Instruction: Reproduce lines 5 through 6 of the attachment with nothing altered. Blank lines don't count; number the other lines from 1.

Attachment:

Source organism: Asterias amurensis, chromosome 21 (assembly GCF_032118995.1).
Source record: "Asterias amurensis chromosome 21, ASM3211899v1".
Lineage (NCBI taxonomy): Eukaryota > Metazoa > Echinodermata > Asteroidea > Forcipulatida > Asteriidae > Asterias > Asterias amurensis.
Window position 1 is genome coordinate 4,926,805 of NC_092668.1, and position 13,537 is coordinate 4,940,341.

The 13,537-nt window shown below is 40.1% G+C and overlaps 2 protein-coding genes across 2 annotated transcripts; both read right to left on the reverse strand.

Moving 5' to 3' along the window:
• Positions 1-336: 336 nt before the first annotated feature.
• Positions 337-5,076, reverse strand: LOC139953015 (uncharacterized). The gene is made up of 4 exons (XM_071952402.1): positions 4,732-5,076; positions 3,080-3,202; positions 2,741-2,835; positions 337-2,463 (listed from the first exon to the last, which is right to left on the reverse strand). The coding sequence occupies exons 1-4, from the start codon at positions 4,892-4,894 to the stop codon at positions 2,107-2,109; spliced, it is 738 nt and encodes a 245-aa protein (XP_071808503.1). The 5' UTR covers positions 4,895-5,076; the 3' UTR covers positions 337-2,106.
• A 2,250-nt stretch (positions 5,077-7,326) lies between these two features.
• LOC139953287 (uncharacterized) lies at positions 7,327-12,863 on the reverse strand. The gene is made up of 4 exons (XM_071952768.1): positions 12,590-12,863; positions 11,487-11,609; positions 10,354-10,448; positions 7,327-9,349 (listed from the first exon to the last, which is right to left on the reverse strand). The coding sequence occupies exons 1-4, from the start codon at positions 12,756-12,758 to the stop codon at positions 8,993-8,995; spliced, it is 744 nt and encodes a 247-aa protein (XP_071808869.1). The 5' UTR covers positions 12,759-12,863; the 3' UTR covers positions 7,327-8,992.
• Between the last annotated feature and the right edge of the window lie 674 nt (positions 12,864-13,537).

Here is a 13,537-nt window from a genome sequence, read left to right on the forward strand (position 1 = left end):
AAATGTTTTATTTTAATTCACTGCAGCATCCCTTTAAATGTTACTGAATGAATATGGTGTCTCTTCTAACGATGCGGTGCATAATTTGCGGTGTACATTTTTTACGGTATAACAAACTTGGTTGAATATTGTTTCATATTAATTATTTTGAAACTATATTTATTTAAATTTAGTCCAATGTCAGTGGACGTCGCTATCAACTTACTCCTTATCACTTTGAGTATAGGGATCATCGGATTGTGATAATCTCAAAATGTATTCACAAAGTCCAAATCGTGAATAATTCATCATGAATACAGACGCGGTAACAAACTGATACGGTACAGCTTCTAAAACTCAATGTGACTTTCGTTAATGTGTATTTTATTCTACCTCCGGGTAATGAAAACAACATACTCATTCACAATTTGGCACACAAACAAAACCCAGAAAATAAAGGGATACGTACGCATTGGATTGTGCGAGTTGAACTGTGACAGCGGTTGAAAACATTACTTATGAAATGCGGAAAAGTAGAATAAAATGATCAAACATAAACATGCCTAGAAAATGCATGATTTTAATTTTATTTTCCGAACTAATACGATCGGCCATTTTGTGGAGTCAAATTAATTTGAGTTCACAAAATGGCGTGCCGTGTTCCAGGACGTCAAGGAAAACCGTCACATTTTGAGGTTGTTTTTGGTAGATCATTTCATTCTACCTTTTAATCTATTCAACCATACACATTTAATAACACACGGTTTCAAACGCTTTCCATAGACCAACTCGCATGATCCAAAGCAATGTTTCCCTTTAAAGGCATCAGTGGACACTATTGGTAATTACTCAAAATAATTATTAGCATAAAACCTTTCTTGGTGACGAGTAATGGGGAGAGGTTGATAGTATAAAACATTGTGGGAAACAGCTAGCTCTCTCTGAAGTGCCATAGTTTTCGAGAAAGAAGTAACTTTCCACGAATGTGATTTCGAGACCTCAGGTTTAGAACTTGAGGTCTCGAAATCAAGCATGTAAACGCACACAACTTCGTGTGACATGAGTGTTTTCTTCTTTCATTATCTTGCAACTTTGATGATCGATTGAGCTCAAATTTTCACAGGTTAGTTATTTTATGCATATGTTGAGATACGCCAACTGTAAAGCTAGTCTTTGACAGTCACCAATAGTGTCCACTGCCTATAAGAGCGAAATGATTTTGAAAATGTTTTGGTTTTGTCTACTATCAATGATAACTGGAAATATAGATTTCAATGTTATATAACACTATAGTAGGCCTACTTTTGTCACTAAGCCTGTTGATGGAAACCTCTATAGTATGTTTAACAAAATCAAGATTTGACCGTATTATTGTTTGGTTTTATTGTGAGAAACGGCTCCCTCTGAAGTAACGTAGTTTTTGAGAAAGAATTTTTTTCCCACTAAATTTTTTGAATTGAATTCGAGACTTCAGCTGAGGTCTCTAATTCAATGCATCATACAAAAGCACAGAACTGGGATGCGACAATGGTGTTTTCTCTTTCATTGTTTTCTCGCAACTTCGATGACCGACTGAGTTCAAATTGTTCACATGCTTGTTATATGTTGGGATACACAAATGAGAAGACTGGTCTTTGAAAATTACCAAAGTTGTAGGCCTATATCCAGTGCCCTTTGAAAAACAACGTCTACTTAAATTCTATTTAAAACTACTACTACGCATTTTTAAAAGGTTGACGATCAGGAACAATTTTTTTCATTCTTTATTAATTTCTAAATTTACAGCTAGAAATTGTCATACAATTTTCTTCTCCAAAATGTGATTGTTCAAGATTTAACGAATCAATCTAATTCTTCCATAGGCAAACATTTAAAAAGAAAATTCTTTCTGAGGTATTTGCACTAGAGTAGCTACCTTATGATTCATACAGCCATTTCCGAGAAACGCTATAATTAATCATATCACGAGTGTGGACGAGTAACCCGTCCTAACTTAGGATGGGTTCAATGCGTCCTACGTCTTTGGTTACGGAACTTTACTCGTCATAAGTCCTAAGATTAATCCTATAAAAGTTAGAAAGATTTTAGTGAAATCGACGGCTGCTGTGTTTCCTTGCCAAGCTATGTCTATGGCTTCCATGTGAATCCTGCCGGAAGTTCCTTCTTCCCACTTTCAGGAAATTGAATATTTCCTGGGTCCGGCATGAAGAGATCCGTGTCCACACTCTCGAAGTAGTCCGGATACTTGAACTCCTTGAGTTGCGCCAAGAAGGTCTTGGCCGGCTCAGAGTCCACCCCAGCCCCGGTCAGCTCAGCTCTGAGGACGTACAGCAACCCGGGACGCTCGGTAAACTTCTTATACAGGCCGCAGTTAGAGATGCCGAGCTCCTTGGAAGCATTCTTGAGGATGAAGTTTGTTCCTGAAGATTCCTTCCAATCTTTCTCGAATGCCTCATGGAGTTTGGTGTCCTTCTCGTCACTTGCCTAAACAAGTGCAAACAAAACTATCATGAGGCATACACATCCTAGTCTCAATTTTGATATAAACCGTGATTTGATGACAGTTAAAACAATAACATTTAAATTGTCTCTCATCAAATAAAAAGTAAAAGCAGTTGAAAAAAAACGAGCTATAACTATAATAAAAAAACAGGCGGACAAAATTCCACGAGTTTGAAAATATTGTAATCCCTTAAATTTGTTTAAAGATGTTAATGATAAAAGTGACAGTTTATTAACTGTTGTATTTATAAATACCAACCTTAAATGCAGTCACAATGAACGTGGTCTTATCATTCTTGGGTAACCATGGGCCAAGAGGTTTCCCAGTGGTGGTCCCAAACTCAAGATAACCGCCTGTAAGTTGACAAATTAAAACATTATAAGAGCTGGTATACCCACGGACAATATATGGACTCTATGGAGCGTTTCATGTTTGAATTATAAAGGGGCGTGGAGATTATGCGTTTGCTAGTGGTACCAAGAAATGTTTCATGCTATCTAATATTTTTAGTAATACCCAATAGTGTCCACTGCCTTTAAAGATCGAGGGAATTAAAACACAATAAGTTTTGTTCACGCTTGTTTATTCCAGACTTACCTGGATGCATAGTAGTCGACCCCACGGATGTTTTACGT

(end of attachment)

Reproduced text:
The 13,537-nt window shown below is 40.1% G+C and overlaps 2 protein-coding genes across 2 annotated transcripts; both read right to left on the reverse strand.

Moving 5' to 3' along the window: